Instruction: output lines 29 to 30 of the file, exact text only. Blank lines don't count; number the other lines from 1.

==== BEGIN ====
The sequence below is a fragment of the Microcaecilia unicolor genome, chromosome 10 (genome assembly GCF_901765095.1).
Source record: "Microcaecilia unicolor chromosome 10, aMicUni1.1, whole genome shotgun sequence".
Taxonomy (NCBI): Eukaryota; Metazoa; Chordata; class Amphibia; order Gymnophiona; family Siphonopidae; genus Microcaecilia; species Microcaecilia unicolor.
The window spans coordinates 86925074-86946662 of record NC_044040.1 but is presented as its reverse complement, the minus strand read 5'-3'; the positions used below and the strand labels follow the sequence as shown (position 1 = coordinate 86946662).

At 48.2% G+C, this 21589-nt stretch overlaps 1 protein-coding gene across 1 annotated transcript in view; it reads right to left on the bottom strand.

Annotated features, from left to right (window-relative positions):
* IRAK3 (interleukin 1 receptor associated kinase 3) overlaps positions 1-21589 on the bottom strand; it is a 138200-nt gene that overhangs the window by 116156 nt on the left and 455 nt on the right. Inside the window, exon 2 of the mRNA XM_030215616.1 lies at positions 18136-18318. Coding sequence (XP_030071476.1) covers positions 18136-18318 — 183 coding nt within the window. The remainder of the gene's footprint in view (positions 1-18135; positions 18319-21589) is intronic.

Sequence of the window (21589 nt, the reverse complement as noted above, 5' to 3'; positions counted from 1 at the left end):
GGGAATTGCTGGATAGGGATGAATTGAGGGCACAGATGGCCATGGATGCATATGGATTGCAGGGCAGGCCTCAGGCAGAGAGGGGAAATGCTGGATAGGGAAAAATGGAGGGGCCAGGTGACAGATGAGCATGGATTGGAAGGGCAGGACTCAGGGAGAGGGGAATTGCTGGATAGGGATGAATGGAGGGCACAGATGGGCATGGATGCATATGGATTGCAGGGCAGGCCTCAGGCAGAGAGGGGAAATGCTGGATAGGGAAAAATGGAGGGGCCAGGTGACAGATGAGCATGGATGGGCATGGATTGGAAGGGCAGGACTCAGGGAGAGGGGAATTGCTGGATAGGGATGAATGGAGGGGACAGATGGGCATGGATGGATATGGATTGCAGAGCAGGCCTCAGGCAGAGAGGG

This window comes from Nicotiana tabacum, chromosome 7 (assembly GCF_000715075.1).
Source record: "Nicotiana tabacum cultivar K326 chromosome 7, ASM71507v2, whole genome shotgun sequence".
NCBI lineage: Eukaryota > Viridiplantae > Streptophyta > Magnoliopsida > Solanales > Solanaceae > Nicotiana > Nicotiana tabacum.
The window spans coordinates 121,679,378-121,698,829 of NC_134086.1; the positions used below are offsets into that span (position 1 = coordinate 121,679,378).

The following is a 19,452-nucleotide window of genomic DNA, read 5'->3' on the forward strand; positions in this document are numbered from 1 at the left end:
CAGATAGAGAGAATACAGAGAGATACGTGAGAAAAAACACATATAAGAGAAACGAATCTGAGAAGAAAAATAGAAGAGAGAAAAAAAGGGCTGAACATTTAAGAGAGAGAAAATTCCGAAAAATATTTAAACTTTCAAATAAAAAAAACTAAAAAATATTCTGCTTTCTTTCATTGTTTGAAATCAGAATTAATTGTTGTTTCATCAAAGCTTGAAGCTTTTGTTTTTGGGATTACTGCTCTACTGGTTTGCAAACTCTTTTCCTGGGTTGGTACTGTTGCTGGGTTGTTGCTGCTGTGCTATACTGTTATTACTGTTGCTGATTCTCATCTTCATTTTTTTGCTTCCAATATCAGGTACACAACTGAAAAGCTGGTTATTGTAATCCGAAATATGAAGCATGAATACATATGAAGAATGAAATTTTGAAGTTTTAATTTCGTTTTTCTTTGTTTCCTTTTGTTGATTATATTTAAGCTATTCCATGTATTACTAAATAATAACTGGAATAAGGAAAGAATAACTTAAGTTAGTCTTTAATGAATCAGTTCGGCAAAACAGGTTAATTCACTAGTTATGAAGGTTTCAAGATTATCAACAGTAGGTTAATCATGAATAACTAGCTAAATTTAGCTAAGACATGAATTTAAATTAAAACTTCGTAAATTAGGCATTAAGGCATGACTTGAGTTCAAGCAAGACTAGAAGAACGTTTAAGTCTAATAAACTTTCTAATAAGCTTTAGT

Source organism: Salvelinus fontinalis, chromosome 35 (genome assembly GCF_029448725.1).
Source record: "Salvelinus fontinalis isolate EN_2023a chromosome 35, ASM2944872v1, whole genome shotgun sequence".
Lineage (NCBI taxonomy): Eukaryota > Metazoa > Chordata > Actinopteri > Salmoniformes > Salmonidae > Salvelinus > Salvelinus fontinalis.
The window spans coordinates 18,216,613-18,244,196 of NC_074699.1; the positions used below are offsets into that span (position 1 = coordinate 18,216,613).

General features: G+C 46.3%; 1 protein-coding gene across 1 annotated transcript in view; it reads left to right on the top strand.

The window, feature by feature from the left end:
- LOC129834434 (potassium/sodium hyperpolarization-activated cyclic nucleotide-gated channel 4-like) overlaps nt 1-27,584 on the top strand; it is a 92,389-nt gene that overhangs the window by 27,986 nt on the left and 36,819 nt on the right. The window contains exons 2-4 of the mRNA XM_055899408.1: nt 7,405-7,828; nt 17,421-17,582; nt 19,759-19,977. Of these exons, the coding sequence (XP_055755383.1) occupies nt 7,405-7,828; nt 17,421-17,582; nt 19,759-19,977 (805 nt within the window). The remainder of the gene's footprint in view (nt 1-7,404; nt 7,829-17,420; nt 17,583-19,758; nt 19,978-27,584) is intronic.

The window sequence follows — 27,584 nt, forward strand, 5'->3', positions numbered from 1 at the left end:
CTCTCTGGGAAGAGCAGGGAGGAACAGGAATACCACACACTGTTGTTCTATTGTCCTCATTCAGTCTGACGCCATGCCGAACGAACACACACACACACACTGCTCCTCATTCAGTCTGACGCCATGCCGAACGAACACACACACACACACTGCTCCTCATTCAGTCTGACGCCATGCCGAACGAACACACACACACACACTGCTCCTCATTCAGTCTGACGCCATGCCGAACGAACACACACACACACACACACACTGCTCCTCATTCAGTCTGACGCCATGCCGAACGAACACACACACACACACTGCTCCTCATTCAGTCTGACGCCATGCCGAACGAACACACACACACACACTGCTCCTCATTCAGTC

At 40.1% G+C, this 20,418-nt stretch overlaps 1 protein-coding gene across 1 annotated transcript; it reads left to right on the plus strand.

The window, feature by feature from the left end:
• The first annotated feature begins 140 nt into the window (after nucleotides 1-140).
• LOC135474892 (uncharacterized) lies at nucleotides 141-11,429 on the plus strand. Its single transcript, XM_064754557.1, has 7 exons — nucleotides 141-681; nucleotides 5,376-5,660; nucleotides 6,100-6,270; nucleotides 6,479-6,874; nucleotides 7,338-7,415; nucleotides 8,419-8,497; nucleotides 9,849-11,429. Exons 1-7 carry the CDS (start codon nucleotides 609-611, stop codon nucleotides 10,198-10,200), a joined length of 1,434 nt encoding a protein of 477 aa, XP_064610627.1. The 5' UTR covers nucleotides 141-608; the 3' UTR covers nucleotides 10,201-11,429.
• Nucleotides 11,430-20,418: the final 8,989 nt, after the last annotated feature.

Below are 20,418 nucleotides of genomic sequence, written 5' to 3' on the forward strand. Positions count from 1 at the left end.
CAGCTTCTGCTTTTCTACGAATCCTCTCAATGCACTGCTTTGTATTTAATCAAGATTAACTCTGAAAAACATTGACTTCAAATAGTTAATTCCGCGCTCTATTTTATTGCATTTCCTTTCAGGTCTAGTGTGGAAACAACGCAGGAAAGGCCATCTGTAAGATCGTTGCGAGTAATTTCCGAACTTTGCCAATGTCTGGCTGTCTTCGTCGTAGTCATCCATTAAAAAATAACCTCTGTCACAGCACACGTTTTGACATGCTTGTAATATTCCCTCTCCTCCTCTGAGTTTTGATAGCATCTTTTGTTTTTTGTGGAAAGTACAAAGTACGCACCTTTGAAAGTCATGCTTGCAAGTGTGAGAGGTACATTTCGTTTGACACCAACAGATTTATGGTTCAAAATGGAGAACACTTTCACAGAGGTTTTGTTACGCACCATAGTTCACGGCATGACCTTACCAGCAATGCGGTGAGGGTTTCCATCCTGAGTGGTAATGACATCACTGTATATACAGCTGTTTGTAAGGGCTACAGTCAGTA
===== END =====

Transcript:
• Nucleotides 11,430-20,418: the final 8,989 nt, after the last annotated feature.

Below are 20,418 nucleotides of genomic sequence, written 5' to 3' on the forward strand. Positions count from 1 at the left end.